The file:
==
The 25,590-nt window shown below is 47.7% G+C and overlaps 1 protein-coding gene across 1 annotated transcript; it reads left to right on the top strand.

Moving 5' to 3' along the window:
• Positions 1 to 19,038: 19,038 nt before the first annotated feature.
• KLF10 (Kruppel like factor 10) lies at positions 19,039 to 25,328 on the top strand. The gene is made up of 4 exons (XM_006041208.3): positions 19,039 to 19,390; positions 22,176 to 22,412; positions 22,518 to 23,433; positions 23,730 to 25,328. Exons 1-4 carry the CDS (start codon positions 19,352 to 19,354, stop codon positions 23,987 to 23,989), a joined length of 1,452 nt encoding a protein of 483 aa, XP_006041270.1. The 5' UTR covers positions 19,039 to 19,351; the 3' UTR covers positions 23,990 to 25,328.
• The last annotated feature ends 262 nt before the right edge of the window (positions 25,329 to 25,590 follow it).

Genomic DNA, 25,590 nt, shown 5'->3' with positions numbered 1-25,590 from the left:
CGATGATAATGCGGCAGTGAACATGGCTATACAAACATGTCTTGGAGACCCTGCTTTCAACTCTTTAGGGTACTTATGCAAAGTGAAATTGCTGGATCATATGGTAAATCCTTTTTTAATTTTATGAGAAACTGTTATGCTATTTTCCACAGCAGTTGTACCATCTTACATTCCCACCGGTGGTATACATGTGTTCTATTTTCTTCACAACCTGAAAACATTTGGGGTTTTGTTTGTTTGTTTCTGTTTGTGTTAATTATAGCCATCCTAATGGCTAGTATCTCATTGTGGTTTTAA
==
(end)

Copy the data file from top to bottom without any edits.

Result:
The 25,590-nt window shown below is 47.7% G+C and overlaps 1 protein-coding gene across 1 annotated transcript; it reads left to right on the top strand.

Moving 5' to 3' along the window:
• Positions 1 to 19,038: 19,038 nt before the first annotated feature.
• KLF10 (Kruppel like factor 10) lies at positions 19,039 to 25,328 on the top strand. The gene is made up of 4 exons (XM_006041208.3): positions 19,039 to 19,390; positions 22,176 to 22,412; positions 22,518 to 23,433; positions 23,730 to 25,328. Exons 1-4 carry the CDS (start codon positions 19,352 to 19,354, stop codon positions 23,987 to 23,989), a joined length of 1,452 nt encoding a protein of 483 aa, XP_006041270.1. The 5' UTR covers positions 19,039 to 19,351; the 3' UTR covers positions 23,990 to 25,328.
• The last annotated feature ends 262 nt before the right edge of the window (positions 25,329 to 25,590 follow it).

Genomic DNA, 25,590 nt, shown 5'->3' with positions numbered 1-25,590 from the left:
CGATGATAATGCGGCAGTGAACATGGCTATACAAACATGTCTTGGAGACCCTGCTTTCAACTCTTTAGGGTACTTATGCAAAGTGAAATTGCTGGATCATATGGTAAATCCTTTTTTAATTTTATGAGAAACTGTTATGCTATTTTCCACAGCAGTTGTACCATCTTACATTCCCACCGGTGGTATACATGTGTTCTATTTTCTTCACAACCTGAAAACATTTGGGGTTTTGTTTGTTTGTTTCTGTTTGTGTTAATTATAGCCATCCTAATGGCTAGTATCTCATTGTGGTTTTAA